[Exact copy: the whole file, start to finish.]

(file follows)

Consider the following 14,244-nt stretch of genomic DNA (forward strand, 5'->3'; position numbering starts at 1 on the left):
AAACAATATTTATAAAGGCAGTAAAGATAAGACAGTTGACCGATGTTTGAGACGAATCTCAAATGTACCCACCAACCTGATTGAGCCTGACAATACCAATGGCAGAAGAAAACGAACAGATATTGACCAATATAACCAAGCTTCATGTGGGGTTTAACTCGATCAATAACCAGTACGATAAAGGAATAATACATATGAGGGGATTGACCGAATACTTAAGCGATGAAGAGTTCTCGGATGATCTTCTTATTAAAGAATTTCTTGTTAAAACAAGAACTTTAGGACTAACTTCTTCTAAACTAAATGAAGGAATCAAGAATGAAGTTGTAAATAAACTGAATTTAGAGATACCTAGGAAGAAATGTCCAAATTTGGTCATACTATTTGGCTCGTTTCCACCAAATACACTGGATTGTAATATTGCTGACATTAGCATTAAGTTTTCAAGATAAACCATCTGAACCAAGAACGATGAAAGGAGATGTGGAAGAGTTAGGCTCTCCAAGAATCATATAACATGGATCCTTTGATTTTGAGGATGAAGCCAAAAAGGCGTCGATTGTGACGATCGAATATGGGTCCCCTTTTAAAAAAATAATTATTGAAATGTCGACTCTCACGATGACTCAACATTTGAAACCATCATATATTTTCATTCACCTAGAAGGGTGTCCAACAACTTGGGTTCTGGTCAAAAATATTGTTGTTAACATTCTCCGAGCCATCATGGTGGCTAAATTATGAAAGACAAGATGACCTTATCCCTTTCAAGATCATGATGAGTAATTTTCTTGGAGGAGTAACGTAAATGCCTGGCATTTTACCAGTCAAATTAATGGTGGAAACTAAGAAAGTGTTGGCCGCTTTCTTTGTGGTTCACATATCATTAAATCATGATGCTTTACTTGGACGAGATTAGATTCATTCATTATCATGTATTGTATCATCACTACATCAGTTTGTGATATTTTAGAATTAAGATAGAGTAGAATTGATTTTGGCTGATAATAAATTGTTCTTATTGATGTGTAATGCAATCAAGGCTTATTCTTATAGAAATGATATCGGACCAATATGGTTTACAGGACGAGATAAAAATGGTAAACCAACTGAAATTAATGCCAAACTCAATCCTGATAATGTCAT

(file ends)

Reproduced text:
Consider the following 14,244-nt stretch of genomic DNA (forward strand, 5'->3'; position numbering starts at 1 on the left):
AAACAATATTTATAAAGGCAGTAAAGATAAGACAGTTGACCGATGTTTGAGACGAATCTCAAATGTACCCACCAACCTGATTGAGCCTGACAATACCAATGGCAGAAGAAAACGAACAGATATTGACCAATATAACCAAGCTTCATGTGGGGTTTAACTCGATCAATAACCAGTACGATAAAGGAATAATACATATGAGGGGATTGACCGAATACTTAAGCGATGAAGAGTTCTCGGATGATCTTCTTATTAAAGAATTTCTTGTTAAAACAAGAACTTTAGGACTAACTTCTTCTAAACTAAATGAAGGAATCAAGAATGAAGTTGTAAATAAACTGAATTTAGAGATACCTAGGAAGAAATGTCCAAATTTGGTCATACTATTTGGCTCGTTTCCACCAAATACACTGGATTGTAATATTGCTGACATTAGCATTAAGTTTTCAAGATAAACCATCTGAACCAAGAACGATGAAAGGAGATGTGGAAGAGTTAGGCTCTCCAAGAATCATATAACATGGATCCTTTGATTTTGAGGATGAAGCCAAAAAGGCGTCGATTGTGACGATCGAATATGGGTCCCCTTTTAAAAAAATAATTATTGAAATGTCGACTCTCACGATGACTCAACATTTGAAACCATCATATATTTTCATTCACCTAGAAGGGTGTCCAACAACTTGGGTTCTGGTCAAAAATATTGTTGTTAACATTCTCCGAGCCATCATGGTGGCTAAATTATGAAAGACAAGATGACCTTATCCCTTTCAAGATCATGATGAGTAATTTTCTTGGAGGAGTAACGTAAATGCCTGGCATTTTACCAGTCAAATTAATGGTGGAAACTAAGAAAGTGTTGGCCGCTTTCTTTGTGGTTCACATATCATTAAATCATGATGCTTTACTTGGACGAGATTAGATTCATTCATTATCATGTATTGTATCATCACTACATCAGTTTGTGATATTTTAGAATTAAGATAGAGTAGAATTGATTTTGGCTGATAATAAATTGTTCTTATTGATGTGTAATGCAATCAAGGCTTATTCTTATAGAAATGATATCGGACCAATATGGTTTACAGGACGAGATAAAAATGGTAAACCAACTGAAATTAATGCCAAACTCAATCCTGATAATGTCAT